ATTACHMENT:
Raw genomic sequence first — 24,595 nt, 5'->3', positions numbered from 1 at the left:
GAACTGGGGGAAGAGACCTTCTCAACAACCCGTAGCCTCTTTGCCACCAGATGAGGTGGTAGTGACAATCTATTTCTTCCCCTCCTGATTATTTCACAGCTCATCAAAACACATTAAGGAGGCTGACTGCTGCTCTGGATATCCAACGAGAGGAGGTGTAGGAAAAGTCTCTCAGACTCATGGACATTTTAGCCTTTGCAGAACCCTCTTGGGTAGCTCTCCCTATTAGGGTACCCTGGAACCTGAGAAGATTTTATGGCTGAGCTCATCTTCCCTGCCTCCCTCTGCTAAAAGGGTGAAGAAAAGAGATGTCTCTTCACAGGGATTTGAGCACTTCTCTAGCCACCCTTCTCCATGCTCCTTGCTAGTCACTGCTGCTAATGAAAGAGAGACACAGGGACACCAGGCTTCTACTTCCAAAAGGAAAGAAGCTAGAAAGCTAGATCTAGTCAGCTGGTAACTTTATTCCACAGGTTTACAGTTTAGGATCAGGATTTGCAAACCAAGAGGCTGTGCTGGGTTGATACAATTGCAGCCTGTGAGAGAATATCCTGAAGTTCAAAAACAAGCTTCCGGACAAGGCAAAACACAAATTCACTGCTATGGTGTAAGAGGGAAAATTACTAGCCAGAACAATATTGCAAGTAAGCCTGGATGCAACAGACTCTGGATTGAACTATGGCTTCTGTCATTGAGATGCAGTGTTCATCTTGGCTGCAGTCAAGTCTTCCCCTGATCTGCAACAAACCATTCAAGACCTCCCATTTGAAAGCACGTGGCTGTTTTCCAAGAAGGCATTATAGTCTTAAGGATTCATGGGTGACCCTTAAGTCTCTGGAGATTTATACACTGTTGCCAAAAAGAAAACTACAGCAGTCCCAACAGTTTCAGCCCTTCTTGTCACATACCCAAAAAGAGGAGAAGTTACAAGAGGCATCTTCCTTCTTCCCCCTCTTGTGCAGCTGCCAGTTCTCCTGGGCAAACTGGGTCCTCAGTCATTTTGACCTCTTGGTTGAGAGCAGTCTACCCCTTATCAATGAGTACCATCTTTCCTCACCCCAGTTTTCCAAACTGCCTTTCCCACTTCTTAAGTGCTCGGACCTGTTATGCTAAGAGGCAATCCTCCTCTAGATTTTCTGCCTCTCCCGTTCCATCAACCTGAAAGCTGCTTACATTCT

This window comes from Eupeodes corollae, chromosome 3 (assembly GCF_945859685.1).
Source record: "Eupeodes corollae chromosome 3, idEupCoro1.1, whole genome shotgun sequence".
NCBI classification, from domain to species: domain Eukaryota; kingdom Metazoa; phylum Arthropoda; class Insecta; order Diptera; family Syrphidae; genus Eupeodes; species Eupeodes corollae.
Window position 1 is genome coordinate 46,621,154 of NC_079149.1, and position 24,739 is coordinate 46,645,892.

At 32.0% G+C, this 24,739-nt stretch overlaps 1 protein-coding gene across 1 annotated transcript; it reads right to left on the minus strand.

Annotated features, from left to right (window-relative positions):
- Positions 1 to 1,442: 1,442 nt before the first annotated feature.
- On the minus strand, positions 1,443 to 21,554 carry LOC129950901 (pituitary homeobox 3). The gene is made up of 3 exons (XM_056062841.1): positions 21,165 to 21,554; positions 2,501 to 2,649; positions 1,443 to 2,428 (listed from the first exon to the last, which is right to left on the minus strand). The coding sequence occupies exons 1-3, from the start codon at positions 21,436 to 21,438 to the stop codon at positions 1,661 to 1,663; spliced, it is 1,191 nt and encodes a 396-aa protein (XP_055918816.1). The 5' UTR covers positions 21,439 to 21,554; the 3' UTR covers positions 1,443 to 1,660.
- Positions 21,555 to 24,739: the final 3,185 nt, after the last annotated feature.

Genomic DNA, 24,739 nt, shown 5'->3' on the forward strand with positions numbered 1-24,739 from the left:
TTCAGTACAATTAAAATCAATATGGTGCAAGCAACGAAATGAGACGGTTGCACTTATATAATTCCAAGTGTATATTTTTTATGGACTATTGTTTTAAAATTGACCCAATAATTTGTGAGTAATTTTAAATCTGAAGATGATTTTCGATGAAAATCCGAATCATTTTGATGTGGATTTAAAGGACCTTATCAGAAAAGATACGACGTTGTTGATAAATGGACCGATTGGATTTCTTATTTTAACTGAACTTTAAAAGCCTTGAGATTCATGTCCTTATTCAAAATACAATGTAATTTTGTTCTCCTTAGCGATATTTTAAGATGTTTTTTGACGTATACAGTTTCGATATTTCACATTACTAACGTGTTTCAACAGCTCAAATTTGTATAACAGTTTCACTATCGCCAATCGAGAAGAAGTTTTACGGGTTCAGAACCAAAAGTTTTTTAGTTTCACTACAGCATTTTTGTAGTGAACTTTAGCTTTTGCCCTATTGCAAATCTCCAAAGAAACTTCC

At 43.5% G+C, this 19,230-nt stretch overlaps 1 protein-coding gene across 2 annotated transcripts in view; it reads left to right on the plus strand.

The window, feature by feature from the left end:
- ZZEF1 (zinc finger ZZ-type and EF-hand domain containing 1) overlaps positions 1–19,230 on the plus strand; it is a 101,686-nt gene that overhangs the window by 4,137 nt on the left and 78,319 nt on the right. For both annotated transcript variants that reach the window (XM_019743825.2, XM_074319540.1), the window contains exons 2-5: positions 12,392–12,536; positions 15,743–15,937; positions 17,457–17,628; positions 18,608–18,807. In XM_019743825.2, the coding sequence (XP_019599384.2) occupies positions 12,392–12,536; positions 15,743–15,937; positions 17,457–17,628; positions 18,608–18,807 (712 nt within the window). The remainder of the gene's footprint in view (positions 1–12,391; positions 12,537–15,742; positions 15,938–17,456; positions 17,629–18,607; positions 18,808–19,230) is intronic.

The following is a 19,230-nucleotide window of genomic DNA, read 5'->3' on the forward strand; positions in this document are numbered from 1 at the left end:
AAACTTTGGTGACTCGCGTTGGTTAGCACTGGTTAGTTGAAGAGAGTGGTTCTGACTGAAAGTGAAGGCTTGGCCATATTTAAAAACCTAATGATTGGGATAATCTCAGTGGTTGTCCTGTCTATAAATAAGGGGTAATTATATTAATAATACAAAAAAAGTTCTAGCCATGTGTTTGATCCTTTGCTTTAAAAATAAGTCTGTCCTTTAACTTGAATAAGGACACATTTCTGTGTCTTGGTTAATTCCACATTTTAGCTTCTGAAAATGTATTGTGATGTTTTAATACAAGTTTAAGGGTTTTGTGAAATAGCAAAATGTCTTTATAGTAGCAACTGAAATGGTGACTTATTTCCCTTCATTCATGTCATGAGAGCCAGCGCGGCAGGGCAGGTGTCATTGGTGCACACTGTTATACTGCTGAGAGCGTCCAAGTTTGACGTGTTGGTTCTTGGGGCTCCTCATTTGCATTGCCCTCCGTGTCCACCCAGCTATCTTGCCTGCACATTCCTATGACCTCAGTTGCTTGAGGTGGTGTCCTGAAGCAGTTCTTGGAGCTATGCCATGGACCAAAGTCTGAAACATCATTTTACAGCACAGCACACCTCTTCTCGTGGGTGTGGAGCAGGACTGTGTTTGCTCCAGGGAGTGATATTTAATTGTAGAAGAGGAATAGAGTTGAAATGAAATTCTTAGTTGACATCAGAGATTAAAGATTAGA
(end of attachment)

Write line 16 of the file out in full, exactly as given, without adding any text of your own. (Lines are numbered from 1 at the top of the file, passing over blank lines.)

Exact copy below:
- ZZEF1 (zinc finger ZZ-type and EF-hand domain containing 1) overlaps positions 1–19,230 on the plus strand; it is a 101,686-nt gene that overhangs the window by 4,137 nt on the left and 78,319 nt on the right. For both annotated transcript variants that reach the window (XM_019743825.2, XM_074319540.1), the window contains exons 2-5: positions 12,392–12,536; positions 15,743–15,937; positions 17,457–17,628; positions 18,608–18,807. In XM_019743825.2, the coding sequence (XP_019599384.2) occupies positions 12,392–12,536; positions 15,743–15,937; positions 17,457–17,628; positions 18,608–18,807 (712 nt within the window). The remainder of the gene's footprint in view (positions 1–12,391; positions 12,537–15,742; positions 15,938–17,456; positions 17,629–18,607; positions 18,808–19,230) is intronic.